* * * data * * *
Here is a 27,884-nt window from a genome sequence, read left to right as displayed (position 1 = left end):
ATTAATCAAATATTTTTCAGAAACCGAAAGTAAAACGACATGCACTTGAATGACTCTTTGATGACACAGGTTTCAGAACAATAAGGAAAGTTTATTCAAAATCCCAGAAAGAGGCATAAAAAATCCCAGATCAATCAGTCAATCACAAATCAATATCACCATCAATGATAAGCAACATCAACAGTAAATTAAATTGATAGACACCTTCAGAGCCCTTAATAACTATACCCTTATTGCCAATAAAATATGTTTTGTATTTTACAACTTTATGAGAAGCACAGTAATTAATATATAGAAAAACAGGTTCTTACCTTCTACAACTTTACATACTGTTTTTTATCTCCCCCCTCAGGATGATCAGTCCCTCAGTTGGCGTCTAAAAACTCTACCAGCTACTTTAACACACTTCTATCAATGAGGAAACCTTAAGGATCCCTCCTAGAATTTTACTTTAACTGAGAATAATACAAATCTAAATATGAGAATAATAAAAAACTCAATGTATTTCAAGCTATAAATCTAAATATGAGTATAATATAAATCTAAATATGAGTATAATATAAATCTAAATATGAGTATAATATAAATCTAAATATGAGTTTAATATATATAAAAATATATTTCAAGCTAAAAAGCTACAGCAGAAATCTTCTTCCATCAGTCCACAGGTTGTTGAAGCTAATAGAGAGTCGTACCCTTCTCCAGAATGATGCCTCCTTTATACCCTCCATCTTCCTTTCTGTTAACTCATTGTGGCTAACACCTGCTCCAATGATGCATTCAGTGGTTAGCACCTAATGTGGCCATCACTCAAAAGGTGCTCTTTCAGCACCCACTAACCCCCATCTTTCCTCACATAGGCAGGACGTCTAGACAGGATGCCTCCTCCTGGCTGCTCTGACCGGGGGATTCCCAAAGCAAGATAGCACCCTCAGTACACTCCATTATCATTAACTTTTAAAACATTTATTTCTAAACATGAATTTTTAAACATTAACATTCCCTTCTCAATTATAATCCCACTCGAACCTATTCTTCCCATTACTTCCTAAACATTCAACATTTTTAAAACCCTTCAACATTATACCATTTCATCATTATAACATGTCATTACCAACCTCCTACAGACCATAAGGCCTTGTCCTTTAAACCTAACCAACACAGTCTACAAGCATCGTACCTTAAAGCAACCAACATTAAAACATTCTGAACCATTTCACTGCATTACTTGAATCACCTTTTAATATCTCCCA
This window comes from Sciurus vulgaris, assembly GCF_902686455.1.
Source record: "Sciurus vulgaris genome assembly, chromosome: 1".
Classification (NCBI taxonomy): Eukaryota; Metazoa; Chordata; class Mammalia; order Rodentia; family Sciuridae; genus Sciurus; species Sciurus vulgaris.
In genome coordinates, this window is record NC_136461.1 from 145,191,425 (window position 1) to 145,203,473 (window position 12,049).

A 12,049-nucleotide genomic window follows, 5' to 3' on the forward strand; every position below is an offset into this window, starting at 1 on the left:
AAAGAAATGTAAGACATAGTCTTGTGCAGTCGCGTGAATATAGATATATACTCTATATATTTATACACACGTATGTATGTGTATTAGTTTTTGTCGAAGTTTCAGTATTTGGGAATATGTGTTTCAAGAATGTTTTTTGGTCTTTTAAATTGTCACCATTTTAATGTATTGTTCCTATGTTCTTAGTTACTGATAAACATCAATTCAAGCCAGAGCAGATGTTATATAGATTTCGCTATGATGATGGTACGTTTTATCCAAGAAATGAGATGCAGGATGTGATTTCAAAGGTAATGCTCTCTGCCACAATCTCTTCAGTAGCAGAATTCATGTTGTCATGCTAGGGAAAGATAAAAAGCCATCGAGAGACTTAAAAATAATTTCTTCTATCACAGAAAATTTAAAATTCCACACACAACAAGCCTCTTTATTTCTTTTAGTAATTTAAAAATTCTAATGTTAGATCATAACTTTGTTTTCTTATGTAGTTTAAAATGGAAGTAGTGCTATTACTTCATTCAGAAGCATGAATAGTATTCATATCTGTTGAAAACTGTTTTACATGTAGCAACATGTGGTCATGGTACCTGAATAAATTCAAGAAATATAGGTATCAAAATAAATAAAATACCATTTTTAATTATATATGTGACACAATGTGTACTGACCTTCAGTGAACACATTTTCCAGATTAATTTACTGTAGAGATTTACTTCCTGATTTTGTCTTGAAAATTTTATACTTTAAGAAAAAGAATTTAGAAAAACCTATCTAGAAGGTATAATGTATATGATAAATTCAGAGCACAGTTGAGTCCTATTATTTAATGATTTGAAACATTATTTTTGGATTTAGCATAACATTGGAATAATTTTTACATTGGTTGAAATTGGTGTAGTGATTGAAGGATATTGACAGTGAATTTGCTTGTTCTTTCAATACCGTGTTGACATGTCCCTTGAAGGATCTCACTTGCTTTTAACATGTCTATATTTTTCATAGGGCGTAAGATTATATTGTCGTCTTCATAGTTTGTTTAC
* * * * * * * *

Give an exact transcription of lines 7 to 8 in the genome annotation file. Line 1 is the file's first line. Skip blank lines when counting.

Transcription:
A 12,049-nucleotide genomic window follows, 5' to 3' on the forward strand; every position below is an offset into this window, starting at 1 on the left:
AAAGAAATGTAAGACATAGTCTTGTGCAGTCGCGTGAATATAGATATATACTCTATATATTTATACACACGTATGTATGTGTATTAGTTTTTGTCGAAGTTTCAGTATTTGGGAATATGTGTTTCAAGAATGTTTTTTGGTCTTTTAAATTGTCACCATTTTAATGTATTGTTCCTATGTTCTTAGTTACTGATAAACATCAATTCAAGCCAGAGCAGATGTTATATAGATTTCGCTATGATGATGGTACGTTTTATCCAAGAAATGAGATGCAGGATGTGATTTCAAAGGTAATGCTCTCTGCCACAATCTCTTCAGTAGCAGAATTCATGTTGTCATGCTAGGGAAAGATAAAAAGCCATCGAGAGACTTAAAAATAATTTCTTCTATCACAGAAAATTTAAAATTCCACACACAACAAGCCTCTTTATTTCTTTTAGTAATTTAAAAATTCTAATGTTAGATCATAACTTTGTTTTCTTATGTAGTTTAAAATGGAAGTAGTGCTATTACTTCATTCAGAAGCATGAATAGTATTCATATCTGTTGAAAACTGTTTTACATGTAGCAACATGTGGTCATGGTACCTGAATAAATTCAAGAAATATAGGTATCAAAATAAATAAAATACCATTTTTAATTATATATGTGACACAATGTGTACTGACCTTCAGTGAACACATTTTCCAGATTAATTTACTGTAGAGATTTACTTCCTGATTTTGTCTTGAAAATTTTATACTTTAAGAAAAAGAATTTAGAAAAACCTATCTAGAAGGTATAATGTATATGATAAATTCAGAGCACAGTTGAGTCCTATTATTTAATGATTTGAAACATTATTTTTGGATTTAGCATAACATTGGAATAATTTTTACATTGGTTGAAATTGGTGTAGTGATTGAAGGATATTGACAGTGAATTTGCTTGTTCTTTCAATACCGTGTTGACATGTCCCTTGAAGGATCTCACTTGCTTTTAACATGTCTATATTTTTCATAGGGCGTAAGATTATATTGTCGTCTTCATAGTTTGTTTAC